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Manoa 14.2 (2002-2003) 162-163

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Ode to the Picnic Singers, 1984

Ishle Yi Park

[One Big Word]

...And then at dusk the woman
climbed atop the picnic table
and belted out a Patty Kim hit,
plastic spoon a mic clutched in her

And the kalbi spit and bubbled dark
as azalea and crushed black diamond,
meat soy-sauced and sizzling in the July
    heat waves
that hummed like the yellow frisbee     flung

over tiny Youna Ean, kneeling among clover
    and dandelion.
Ay, the sky flapped above us like a soiled
on clothesline while we twisted our ankles
    over Chinese jump rope,
then flew by on flowered banana seats,
    wind teasing streamers

and the black whips of our hair, past
our brothers in visors and cut-off football
lost in long switch grass and dewy goose
And our mothers raced! Piggybacking
    frilled babies

over grass to catch with their teeth
butter cookies strung on a white finish line,
to the slow butterfly thighs of their men.
Far from the dented Volvos and Hyundais

bereft in the parking lot, these husbands
    whorled and spun
in dervishes around that imported leather
    rugby ball
from Seoul, bathed in a halo of their own
and kicked-up dirt. Our parents gathered, [End Page 164]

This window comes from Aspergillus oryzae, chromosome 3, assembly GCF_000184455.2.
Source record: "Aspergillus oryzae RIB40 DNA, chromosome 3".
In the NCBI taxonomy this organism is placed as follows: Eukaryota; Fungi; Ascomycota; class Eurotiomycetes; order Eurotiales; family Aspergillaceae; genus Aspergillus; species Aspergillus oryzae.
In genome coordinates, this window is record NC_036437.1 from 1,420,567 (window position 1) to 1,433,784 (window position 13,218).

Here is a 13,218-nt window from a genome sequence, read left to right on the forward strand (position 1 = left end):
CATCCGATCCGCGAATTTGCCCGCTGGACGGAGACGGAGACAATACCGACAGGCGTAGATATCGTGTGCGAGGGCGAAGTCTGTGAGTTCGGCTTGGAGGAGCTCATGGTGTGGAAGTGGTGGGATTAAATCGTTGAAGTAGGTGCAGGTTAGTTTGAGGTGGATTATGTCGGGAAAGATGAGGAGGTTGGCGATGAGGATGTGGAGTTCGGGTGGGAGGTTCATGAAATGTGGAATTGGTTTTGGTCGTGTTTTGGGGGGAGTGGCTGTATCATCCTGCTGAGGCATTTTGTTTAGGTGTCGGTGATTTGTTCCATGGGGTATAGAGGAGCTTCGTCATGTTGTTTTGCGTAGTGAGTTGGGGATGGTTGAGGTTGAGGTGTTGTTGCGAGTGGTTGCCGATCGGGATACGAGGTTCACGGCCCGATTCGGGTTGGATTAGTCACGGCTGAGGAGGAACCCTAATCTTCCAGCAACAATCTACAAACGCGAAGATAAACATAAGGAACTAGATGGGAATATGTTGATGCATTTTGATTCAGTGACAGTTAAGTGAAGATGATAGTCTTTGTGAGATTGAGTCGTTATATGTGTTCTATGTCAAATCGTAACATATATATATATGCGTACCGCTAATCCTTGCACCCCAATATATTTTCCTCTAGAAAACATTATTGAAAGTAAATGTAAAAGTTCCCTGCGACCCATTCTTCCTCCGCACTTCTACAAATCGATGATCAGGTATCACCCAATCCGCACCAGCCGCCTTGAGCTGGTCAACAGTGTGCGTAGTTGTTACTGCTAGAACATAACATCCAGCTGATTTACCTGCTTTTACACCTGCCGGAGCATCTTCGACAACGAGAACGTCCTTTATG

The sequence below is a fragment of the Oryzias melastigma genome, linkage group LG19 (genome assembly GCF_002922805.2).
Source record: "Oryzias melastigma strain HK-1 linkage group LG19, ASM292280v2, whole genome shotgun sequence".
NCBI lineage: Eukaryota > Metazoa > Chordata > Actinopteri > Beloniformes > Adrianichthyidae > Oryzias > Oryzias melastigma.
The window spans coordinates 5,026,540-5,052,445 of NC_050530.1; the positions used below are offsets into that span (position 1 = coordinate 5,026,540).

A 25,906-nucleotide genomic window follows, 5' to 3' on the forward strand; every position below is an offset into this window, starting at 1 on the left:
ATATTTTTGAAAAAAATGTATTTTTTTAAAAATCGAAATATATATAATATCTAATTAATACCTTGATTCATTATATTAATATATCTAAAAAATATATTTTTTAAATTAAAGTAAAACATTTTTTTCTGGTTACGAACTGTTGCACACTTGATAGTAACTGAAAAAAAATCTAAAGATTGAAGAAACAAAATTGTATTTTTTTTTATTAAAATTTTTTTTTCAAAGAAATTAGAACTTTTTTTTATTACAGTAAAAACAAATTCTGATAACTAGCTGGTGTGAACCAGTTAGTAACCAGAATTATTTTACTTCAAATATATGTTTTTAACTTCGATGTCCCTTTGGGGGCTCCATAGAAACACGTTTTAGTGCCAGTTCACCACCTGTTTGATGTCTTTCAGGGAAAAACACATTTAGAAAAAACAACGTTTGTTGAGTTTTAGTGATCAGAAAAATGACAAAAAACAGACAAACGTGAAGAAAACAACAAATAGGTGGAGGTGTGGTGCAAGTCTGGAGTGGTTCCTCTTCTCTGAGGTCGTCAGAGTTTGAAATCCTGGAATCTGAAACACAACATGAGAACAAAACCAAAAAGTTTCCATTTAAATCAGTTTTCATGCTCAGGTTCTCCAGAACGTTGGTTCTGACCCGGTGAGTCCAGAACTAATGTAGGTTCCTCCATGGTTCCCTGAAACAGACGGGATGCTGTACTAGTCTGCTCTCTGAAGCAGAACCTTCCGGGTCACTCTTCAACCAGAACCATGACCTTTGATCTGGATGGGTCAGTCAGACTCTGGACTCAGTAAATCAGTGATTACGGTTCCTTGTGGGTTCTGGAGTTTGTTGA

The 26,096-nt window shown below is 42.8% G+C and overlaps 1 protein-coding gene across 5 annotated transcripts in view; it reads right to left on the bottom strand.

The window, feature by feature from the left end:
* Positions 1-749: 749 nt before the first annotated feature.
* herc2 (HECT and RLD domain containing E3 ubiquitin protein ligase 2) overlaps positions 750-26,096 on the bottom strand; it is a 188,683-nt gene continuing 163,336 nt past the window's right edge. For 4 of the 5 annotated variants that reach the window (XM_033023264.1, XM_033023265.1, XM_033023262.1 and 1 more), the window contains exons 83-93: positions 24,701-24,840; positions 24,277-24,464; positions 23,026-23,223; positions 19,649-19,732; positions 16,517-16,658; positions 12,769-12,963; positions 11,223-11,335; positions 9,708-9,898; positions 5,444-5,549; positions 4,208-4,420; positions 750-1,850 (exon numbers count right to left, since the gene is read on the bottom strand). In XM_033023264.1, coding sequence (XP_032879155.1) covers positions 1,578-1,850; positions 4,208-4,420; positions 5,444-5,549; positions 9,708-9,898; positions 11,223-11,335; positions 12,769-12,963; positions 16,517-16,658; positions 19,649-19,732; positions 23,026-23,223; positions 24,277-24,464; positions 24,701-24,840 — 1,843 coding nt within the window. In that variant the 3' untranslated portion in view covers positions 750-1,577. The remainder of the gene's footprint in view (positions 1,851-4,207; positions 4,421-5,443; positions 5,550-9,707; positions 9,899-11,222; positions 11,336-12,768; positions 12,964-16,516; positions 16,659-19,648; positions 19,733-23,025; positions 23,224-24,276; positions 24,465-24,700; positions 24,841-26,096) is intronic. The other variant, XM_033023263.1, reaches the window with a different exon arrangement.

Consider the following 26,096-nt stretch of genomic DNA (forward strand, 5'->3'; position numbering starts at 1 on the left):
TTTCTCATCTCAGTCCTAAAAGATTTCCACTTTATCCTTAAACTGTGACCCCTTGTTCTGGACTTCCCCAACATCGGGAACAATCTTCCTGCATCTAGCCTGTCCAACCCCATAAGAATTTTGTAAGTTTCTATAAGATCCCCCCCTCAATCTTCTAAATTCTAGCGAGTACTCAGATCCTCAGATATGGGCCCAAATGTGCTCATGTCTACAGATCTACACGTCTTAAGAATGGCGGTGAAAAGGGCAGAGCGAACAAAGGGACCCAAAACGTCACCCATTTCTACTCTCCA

shook loose the workday, their hangook
like wild geese skimming over lake.
They popped open barrel-shaped
and let the foam spill over; they let the

spill over. My father tilted the can to
    baby Sarah's mouth
and laughed at her sputtering, a laughter
    so serious
I think I forgive him, his hungry
    rough cheeks waning
to the woman's hungry, rough songs. And
    Jung Yun's uma

sang like a torn-up hymnal. She sang
    until we dropped
the twigs and pigeon feathers from our
to sit cross-legged in the nest of our
she sang like a yanked-out phone cord:

cut, ringing, 70s pop ballad fervid
with religion so unlike our Sunday
she sang and we believed in a smaller,
gruffer, chip-toothed god: she sang the
    dusk down.

And we, staring up at her knees,
rested in the blue fall of each other's
while the bab and ban chan, paper
plates and water coolers
were left, for once, gratefully unattended.


Ishle Yi Park was born to Korean immigrant parents in New York in 1977. After abandoning business school, she received a degree from Sarah Lawrence College. A recipient of a fiction grant from the New York Foundation for the Arts and currently a writer-in-residence for the program Youth Speaks, she has been published widely. Her first book is The Temperature of This Water (Kaya Press, 2003).



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pp. 162-163
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